As a recent study showed, aerial delivery drones are not always as energy-efficient as ground transportation. As a result, we may see more wheeled delivery robots, such as the rather cool-looking and increasingly demanding REV-1. The REV-1 looks a bit like a Go-One 3 vehicle and was developed by Refraction AI, a derivative company at the University of Michigan.
Currently, it is the focus of the university’s ongoing pilot project in Ann Arbor. Since the end of last year, a small group of robotic vehicles have been delivering meals from five local restaurants, and about 500 customers have been summoned through a custom-made app to deliver food. But since the START of the COVID-19 crisis, the use of the service is said to have increased roughly fourfold. A total of eight wheeled robots are currently in use — they are now equipped with UV disinfection lamps in the food silos and are wiped clean between meals.
The REV-1 has a top speed of about 12 mph (19 kph), weighs 100 pounds (45 kg) and is driven by a motor of less than 500 watts, meaning it’s low enough to comply with the e-bike’s rules, so it’s usually on a bike path. Still, it can leave the driveway when needed, such as when turning left.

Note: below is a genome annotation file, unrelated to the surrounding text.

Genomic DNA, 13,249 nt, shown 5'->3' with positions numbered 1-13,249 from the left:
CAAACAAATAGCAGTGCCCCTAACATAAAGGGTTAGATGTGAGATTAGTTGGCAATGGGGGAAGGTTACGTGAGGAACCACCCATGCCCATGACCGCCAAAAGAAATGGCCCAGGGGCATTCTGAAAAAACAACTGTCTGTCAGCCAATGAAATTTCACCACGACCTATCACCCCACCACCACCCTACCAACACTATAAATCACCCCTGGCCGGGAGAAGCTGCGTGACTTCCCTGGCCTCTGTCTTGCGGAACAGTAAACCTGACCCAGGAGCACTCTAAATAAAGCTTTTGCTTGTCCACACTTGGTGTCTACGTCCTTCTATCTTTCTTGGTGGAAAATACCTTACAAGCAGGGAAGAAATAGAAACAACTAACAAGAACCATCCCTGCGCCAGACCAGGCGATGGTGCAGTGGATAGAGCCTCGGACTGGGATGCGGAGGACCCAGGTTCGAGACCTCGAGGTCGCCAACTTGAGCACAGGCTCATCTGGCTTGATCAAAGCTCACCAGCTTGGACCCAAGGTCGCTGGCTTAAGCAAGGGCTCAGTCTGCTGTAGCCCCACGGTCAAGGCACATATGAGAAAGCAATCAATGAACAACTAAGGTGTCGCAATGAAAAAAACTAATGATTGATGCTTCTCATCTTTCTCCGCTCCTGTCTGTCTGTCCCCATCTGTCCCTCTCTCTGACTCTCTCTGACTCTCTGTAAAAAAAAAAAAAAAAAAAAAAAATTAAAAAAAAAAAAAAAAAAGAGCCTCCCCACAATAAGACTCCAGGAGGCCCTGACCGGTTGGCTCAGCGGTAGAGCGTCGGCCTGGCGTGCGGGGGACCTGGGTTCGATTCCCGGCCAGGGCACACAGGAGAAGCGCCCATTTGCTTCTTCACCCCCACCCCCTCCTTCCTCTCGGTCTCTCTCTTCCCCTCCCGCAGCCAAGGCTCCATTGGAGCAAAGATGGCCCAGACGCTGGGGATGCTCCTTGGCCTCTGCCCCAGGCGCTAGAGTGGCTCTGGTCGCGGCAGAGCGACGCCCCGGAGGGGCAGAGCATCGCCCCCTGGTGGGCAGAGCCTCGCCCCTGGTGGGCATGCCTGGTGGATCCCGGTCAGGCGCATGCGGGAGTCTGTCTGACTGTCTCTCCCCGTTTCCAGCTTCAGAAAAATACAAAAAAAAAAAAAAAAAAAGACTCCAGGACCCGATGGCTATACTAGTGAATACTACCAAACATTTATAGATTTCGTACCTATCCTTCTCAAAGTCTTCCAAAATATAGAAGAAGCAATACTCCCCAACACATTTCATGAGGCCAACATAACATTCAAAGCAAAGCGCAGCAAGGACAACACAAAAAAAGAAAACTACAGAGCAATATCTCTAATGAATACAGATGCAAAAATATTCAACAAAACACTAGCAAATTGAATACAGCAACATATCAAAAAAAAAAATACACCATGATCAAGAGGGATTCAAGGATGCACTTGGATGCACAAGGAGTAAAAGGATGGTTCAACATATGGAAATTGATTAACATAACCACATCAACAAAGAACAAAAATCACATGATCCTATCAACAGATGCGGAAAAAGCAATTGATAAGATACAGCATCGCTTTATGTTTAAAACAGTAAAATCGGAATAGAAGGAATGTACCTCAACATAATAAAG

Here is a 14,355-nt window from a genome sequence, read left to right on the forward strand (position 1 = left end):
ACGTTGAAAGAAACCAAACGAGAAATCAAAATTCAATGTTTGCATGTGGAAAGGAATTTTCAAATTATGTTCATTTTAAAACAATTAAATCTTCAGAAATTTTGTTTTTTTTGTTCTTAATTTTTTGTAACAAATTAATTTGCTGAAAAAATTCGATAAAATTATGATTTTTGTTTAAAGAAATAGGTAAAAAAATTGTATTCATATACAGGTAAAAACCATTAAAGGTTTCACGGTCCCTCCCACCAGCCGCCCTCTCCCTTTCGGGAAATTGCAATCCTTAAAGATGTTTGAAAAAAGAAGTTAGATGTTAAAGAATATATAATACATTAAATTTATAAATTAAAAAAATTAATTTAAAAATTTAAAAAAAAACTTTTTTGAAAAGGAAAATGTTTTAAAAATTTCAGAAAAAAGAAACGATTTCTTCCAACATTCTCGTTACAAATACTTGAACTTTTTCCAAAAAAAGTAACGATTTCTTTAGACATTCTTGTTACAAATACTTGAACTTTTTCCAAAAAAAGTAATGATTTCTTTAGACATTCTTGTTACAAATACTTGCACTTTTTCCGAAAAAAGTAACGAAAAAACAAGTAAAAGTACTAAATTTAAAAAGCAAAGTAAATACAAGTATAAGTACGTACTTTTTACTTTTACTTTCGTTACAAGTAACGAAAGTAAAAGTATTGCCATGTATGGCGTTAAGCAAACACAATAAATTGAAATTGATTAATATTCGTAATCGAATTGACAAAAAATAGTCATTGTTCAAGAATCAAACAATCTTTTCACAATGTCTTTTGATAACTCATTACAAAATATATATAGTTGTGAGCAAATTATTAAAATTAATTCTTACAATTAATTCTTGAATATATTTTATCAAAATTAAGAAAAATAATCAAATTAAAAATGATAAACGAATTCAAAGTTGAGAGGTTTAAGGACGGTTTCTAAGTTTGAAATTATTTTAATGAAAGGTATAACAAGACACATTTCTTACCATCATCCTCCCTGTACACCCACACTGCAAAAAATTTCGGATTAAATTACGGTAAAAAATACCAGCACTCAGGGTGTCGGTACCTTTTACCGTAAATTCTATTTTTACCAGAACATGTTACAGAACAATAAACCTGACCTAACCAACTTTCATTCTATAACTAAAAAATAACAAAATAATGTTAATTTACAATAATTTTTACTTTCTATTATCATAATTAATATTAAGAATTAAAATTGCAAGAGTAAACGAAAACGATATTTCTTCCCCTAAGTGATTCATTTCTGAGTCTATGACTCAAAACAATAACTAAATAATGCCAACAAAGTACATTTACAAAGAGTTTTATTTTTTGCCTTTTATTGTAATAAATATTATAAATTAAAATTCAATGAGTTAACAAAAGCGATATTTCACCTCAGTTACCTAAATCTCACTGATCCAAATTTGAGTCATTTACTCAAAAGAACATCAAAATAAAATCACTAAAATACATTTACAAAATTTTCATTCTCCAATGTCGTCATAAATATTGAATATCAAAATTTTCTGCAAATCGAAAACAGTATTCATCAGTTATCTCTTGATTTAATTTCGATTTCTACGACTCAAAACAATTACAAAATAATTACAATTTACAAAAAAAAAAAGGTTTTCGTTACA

Using a combination of GPS, LiDAR, radare and 12 relatively inexpensive optical cameras, the robot automatically navigates and avoids obstacles in the city, some of which have wide field of view, about 200 degrees, while others have a narrow, 90-100-degree view. The spread of the camera gives the REV-1 a 360-degree full view of the area, resulting in deep perception. And because it travels relatively slowly, it can also use ultrasonic sensors, which is not practical in faster vehicles.
And — considering it was designed in Michigan — the car has a fat rear tire that can help it power it when it’s driving in the snow.
Refraction AI hopes a total of 25 REV-1s will appear on the streets of Ann Arbor by the middle of this summer.